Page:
Fall 2018

Course Code Title/Instructor Meets
ENGL 101-01 World Literature: Race, Nation, and Colonization
Instructor: Sheela Jane Menon
Course Description:
What does it mean to imagine yourself as a member of a nation? What happens when nations are fractured and reconstituted? Where do you belong if you move between nations or are forcibly displaced? This course considers how contemporary works of literature from Polynesia, Asia Pacific, South Asia, and the Middle East respond to these questions. We will focus on 20th and 21st century literature by authors including Haunani-Kay Trask, Albert Wendt, Tash Aw, Rohinton Mistry, Leila Ahmed, and Rasha Abbas. Through close and contextualized readings, we will analyze how these authors imagine individuals and families within and across nations, and how their worlds are shaped by intersecting identities. In so doing, we will focus on the specific political and literary histories from which each text emerges, particularly experiences of Western colonization in each of the designated regions. By bringing these texts and contexts together, we will engage histories of both colonization and resistance, while also examining how new conceptions of nation and identity emerge from this selection of World Literature.
1030:MWF   DENNY 104
ENGL 101-02 Southern Women Writers
Instructor: Carol Ann Johnston
Course Description:
Cross-listed with WGSS 101-01. A course in prose written by women of the American South. We will begin with the diary of Mary Chesnut written during the Civil War and continue with notable writers of the twentieth and twenty-first centuries, which may include Katherine Anne Porter, Flannery O'Connor, Eudora Welty, Zora Neale Hurston, Ellen Gilchrist, Ellen Douglas, Kaye Gibbons. Some critical and theoretical texts will also be required. Writing assignments will include short explications,longer essays, and an exam. Attendance and participation in class discussion are required.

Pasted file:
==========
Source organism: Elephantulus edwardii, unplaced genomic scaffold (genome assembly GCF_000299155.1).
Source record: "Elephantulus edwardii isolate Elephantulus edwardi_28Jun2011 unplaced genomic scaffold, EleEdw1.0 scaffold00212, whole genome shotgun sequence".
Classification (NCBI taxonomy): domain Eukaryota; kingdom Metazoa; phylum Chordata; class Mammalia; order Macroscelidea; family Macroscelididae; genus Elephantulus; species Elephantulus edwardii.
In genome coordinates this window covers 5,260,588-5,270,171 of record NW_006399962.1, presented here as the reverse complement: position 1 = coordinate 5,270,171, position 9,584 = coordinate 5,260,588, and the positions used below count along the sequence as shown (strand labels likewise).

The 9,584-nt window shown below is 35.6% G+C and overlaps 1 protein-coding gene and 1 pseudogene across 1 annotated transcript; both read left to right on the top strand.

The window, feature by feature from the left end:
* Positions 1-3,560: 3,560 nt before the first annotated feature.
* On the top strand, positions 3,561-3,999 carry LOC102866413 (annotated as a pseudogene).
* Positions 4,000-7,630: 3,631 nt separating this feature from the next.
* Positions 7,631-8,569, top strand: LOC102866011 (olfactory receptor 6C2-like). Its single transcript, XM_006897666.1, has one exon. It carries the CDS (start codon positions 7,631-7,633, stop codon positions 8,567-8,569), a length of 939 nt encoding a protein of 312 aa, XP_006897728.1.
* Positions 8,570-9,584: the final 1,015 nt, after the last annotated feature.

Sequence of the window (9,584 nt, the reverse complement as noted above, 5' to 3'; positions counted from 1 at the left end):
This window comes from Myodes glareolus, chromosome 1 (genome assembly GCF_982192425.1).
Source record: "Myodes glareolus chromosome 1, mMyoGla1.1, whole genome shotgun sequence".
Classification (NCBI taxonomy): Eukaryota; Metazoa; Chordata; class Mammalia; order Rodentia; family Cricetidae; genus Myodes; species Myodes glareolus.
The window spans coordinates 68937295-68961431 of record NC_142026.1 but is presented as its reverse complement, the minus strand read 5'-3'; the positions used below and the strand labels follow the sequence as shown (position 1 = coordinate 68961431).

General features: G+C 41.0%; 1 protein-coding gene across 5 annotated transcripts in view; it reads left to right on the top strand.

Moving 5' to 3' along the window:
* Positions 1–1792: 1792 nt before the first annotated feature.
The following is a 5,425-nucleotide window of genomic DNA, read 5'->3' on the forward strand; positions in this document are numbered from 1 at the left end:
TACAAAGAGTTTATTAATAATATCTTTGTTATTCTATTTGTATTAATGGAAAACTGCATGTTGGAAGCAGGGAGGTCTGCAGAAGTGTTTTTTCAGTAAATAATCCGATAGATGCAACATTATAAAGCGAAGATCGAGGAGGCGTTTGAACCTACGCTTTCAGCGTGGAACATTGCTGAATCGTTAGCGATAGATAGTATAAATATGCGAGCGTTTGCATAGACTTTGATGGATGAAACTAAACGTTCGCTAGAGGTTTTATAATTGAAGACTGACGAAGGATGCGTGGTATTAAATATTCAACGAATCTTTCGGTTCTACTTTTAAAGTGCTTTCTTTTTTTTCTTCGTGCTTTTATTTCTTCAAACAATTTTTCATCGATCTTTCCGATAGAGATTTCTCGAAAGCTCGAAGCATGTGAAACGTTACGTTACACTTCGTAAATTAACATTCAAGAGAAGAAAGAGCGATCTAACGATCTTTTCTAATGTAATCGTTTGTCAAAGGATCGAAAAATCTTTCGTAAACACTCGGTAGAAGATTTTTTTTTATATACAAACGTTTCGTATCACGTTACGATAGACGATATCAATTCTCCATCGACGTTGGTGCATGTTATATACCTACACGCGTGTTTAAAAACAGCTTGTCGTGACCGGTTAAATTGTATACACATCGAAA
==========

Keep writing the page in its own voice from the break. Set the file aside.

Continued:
1330:TF   DENNY 313
ENGL 101-03 Thoreau and American Nature Writing: Environment, Cultures, and Values
Instructor: B Ashton Nichols
Course Description:
Cross-listed with ENST 111-01. Henry David Thoreau's Walden is the foundational document of American nature writing. We will begin with a careful examination of this new genre. We will then work to understand connections between Henry David Thoreau and the tradition of environmental writing that he began. This focus will allow us to engage important questions confronting students and scholars interested in the tradition of environmental literature in America, its sources in wider American culture, and the impact of that tradition on our current environmental movement, nationally and internationally. Writers studied may include: Aldo Leopold, Edward Abbey, Annie Dillard, Peter Matthiessen, Terry Tempest Williams, Bill McKibben, and E. O. Wilson, and more. From the preservation of wild lands to debates about global warming, from the desire to conserve and protect animal species to the need to make use of natural resources for the betterment of human life, we will explore ways that "nature writing" and "environmental literature" have played a crucial role in the development of these ideas. Two essays, final exam.
1330:MR   KAUF 186
ENGL 101-04 Monsters & Madness: Secret Lives in Victorian Literature
Instructor: Sarah Kersh
Course Description: